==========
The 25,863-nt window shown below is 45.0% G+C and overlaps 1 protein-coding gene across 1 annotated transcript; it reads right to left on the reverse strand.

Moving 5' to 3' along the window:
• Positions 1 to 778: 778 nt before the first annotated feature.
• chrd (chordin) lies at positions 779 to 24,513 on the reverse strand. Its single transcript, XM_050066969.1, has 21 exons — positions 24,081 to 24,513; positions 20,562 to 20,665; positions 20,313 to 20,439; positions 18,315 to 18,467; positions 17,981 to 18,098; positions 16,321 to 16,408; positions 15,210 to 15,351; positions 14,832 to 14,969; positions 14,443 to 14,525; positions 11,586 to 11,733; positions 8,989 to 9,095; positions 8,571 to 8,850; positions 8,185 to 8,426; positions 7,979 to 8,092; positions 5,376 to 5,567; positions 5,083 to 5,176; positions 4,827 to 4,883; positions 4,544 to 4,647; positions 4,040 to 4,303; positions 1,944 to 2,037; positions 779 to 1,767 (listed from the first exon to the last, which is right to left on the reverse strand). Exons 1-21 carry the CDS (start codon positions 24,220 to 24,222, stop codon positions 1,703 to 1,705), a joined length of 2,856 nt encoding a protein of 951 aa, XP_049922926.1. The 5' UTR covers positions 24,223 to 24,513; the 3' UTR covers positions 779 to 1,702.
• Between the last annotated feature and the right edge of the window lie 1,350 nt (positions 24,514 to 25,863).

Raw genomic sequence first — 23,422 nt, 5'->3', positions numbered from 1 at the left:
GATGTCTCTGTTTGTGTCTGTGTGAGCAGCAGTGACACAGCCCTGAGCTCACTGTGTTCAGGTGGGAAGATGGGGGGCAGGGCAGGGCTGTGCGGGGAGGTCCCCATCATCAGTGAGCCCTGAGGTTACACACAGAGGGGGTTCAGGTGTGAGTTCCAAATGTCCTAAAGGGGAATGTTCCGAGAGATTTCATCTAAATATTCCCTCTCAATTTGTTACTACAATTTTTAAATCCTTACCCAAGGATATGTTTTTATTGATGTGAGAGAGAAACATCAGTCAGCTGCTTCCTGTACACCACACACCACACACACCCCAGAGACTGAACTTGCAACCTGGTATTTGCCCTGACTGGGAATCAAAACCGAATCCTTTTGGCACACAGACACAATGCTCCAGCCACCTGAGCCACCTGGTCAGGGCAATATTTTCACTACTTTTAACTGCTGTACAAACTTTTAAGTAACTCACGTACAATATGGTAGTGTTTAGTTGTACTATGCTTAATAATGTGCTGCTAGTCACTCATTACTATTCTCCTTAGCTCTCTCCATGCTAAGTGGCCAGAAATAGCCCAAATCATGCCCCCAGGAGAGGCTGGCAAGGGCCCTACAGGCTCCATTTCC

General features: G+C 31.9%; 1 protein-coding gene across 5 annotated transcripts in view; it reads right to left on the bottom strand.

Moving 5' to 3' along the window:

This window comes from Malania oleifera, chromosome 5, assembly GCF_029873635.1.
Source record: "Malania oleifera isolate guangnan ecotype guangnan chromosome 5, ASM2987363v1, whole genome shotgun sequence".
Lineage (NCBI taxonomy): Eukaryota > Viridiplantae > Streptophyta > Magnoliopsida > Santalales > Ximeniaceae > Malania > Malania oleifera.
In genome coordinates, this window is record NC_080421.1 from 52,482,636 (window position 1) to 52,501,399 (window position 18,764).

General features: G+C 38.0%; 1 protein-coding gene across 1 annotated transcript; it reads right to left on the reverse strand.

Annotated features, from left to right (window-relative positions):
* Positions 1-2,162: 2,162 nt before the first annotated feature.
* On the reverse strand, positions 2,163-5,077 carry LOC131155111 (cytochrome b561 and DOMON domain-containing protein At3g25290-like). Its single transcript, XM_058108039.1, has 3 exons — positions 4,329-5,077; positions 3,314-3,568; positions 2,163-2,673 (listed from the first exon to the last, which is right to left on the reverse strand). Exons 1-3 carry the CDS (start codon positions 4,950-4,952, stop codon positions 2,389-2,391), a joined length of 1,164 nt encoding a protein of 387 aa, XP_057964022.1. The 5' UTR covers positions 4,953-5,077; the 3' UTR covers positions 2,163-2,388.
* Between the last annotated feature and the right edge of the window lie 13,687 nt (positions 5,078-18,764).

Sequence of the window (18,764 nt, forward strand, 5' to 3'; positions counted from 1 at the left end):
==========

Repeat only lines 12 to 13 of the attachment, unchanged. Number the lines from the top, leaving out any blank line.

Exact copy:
Lineage (NCBI taxonomy): Eukaryota > Viridiplantae > Streptophyta > Magnoliopsida > Santalales > Ximeniaceae > Malania > Malania oleifera.
In genome coordinates, this window is record NC_080421.1 from 52,482,636 (window position 1) to 52,501,399 (window position 18,764).